Becoming a Hedgehog


Would you rather be a fox or a hedgehog? It’s a seemingly pointless question with potentially life-altering implications.  

Back in 2001, Jim Collins wrote a book called Good to Great in which he addressed this question and developed what is now known as The Hedgehog Concept.  

The fox is good at many things: it’s fast, smart and crafty – always on the move and always ready to pounce. Comparatively, the hedgehog is none of these things.  

But the hedgehog is good at one thing: protecting itself. It can’t run fast or jump high or speak ten languages – but it can curl into a ball of spikes and hold on for dear life. When the fox attacks, the hedgehog comes out on top every single time.  

As the ancient Greek poet Archilochus put it: ‘The fox knows many things, but the hedgehog knows one big thing.’ 

The aim of the Hedgehog Concept is to help us humbly recognise what we can uniquely offer the world and to embrace our unique positioning in the world.  


A few weeks back I came across a familiar verse that recaptured my attention and reminded me of this fable:  

Each of you should use whatever gift you have received to serve others, as faithful stewards of God’s grace in its various forms. 

There were two things that struck me when I read this in 1 Peter 4. 

Firstly. God’s grace – “his active presence in the world”, as Dallas Willard defines it – comes in various forms. There is no one-size-fits-all description of God’s presence in the world. There is no box that we can fit God into. There is no way to fully articulate or explain the breadth and depth of God’s grace. What a wonderfully freeing reality.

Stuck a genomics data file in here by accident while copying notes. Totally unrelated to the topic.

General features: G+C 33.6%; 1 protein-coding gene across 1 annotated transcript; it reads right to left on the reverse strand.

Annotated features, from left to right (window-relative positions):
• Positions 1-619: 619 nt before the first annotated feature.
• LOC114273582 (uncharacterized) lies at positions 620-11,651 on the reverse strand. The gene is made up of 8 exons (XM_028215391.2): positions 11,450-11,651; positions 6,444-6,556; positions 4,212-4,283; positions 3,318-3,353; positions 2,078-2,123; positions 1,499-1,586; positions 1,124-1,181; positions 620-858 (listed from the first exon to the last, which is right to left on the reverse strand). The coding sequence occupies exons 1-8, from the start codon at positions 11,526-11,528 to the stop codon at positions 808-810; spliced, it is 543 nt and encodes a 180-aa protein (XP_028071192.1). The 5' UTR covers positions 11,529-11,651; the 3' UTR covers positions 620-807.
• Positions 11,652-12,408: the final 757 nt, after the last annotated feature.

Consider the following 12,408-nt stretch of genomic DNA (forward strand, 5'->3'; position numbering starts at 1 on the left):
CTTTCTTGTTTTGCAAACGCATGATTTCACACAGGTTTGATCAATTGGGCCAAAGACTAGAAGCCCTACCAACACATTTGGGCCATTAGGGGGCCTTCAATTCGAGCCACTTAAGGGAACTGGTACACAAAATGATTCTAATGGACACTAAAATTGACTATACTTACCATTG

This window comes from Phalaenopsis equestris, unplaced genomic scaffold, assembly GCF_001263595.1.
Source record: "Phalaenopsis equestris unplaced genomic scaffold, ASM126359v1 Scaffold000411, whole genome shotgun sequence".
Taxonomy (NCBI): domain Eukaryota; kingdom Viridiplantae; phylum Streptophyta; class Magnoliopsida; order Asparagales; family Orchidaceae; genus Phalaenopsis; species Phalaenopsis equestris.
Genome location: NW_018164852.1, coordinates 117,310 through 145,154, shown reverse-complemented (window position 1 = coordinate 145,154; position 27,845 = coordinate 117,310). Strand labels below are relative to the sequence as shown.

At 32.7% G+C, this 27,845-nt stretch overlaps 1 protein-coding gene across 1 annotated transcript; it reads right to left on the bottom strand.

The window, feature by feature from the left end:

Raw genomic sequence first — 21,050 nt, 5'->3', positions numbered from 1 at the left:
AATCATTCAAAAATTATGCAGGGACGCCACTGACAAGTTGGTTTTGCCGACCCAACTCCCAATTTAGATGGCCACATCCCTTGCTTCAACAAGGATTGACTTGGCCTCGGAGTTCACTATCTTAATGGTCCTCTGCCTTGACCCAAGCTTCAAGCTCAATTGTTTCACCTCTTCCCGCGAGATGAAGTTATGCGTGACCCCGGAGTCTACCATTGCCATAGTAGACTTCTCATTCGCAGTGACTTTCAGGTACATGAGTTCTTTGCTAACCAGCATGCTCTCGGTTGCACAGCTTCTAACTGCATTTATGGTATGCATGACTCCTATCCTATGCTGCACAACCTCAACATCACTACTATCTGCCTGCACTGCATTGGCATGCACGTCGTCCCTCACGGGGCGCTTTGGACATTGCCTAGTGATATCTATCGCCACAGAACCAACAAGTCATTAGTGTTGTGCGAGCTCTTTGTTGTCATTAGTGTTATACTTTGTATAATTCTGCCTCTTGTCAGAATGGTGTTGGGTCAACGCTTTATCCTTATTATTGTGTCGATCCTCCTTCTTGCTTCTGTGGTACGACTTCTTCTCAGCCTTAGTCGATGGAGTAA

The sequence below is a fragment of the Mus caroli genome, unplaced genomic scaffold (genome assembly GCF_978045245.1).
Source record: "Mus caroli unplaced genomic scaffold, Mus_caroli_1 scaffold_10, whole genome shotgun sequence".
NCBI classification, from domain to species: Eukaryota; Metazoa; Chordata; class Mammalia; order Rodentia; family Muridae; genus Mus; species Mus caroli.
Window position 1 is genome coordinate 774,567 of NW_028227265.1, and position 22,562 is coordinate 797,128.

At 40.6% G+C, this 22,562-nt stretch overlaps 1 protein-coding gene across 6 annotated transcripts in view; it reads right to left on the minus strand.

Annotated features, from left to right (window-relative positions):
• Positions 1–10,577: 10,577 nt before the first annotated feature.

Secondly. We are stewards of God’s grace. In other words, God has chosen each of us to reveal himself to the world. God shows up in the world when we show up in the world. To ask the question where is God in the world? is to ask the question where am I in the world? 


It makes me think of a quote from another book called The Life You’ve Always Wanted, in which John Ortberg writes: “each person is created to see a different facet of God’s beauty – something no one else can see in quite the same way – and then to bless all worshippers through all eternity with an aspect of God they could not otherwise see.”  

See, I am not you and you are not me. And because I am not you and you are not me, you can reveal God’s beauty to me in a way that I could not otherwise have known and I can (hopefully) reveal God’s beauty to you in a way that you could not otherwise have known.  

Each of us has the possibility of offering the world a unique glimpse into the beauty of God.  

It’s very easy to point out all the things we can’t do – the ways we don’t match up to those around us. But learning from the hedgehog, maybe we’d be better to give our energy to more pressing matters: 

  • What do I have at my disposal that I can offer the world?  
  • What experiences, skills and passions do I possess that I can use to reveal God to those around me?  
  • Where have I been positioned in the world?  
  • How can I offer the world a unique glimpse into the beauty of God? 

And of course, we can all be a bit slow and prickly at times. So keep that in mind.  

Theme photo by Piotr Łaskawski on Unsplash

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